2)  Learn your craft.  This one should also be intuitive, but let’s face it – some are so wowed by their dreams of creative splendor that they forget about the work.

And then they wake up.

The realization that being a successful creative requires more effort than the average job is sometimes more daunting than some can take, so they either don’t bother, give up before the destination, or their plan fizzles from lack of due diligence. 

If you plan to make money from a creative passion, it’ll be business.

And business requires much effort, funding, and research.

3)  Know your target market.  This one may not be a given for non-business majors, but the gist is simple.

If you don’t have a clear picture of who your potential customers will be, your efforts will be wasted.

Imagine if a niche brand like Skintimate (which is owned by Energizer, believe it or not) wasn’t sure of its target market. Can you picture leg shaving cream ads aimed at men or little kids?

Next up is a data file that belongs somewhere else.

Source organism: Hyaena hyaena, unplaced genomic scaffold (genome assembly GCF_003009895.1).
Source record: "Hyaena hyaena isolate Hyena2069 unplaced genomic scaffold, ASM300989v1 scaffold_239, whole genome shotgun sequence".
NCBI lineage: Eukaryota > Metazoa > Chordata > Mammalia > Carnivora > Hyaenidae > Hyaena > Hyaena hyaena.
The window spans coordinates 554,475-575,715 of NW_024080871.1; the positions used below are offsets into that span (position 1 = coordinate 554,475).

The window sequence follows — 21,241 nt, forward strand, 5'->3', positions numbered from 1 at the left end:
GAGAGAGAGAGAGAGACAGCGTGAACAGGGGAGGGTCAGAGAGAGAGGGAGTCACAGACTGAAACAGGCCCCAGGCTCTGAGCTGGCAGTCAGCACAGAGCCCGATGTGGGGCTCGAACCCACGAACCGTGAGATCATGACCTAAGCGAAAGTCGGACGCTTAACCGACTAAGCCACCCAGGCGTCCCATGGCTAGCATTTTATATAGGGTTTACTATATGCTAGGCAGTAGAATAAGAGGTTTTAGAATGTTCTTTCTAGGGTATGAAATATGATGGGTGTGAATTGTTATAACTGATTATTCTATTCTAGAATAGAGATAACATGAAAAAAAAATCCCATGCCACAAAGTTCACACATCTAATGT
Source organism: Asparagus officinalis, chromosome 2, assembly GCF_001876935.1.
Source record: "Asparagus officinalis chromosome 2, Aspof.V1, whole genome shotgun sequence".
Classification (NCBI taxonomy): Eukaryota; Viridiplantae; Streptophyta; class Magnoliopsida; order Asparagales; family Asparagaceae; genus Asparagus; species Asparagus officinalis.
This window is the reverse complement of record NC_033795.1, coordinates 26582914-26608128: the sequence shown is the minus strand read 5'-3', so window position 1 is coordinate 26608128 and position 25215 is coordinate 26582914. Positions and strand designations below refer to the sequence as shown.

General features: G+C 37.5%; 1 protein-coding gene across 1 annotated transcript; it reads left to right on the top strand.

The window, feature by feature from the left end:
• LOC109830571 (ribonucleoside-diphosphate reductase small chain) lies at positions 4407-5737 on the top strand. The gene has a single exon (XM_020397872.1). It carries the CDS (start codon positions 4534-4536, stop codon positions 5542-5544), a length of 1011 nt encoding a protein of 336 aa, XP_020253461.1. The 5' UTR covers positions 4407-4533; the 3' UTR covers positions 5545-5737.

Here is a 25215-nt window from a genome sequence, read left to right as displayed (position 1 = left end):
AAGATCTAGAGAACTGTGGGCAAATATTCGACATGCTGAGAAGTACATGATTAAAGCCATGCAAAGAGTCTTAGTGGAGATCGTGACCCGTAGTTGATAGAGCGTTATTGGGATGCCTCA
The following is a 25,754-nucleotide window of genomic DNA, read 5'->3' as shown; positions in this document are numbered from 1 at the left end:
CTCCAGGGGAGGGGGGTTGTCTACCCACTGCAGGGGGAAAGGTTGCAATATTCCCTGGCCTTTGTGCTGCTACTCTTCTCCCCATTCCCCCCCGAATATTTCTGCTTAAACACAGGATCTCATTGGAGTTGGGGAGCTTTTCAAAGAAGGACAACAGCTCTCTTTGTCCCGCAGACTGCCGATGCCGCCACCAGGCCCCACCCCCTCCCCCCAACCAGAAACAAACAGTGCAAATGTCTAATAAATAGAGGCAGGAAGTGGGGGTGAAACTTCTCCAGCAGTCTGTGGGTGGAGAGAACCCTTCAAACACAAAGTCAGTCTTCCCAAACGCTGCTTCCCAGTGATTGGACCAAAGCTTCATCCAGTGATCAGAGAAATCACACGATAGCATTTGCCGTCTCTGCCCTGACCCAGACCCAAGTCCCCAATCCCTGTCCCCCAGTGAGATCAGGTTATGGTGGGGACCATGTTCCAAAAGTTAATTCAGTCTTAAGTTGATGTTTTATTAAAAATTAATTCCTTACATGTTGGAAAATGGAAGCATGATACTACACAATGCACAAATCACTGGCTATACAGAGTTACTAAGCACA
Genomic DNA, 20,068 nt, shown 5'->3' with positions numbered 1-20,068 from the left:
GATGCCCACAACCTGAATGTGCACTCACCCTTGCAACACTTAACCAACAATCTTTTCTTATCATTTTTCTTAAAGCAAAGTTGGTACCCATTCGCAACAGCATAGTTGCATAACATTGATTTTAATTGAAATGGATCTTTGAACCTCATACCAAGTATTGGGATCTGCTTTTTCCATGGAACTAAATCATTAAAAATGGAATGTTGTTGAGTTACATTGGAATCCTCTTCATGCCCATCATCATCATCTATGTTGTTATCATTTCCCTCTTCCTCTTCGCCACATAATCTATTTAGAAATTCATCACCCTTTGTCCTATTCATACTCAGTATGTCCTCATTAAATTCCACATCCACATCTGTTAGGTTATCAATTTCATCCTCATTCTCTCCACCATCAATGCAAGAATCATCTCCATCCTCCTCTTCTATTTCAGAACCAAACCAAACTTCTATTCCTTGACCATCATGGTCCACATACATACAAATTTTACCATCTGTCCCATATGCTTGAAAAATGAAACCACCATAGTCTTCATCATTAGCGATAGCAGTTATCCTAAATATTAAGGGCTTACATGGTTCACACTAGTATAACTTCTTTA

Kinda tacky.

The same applies to your business. Know precisely what you want to do and who you want to sell it to. That will simplify your marketing plan, which in most cases will reduce its cost as well.

4) Research your financial needs.  Speaking of costs, tackle all the expenses first when constructing your business budget. They will provide the basis on which you price your goods or services.

We entrepreneurs are always hit upside the head with the stark warning that most businesses die within their first three years.

No pressure at all, right?

One major cause is poor financial planning. No one can foresee three years into the future, so sometimes businesses underestimate their needs, or overestimate the projected income (which could stem from not knowing their target market)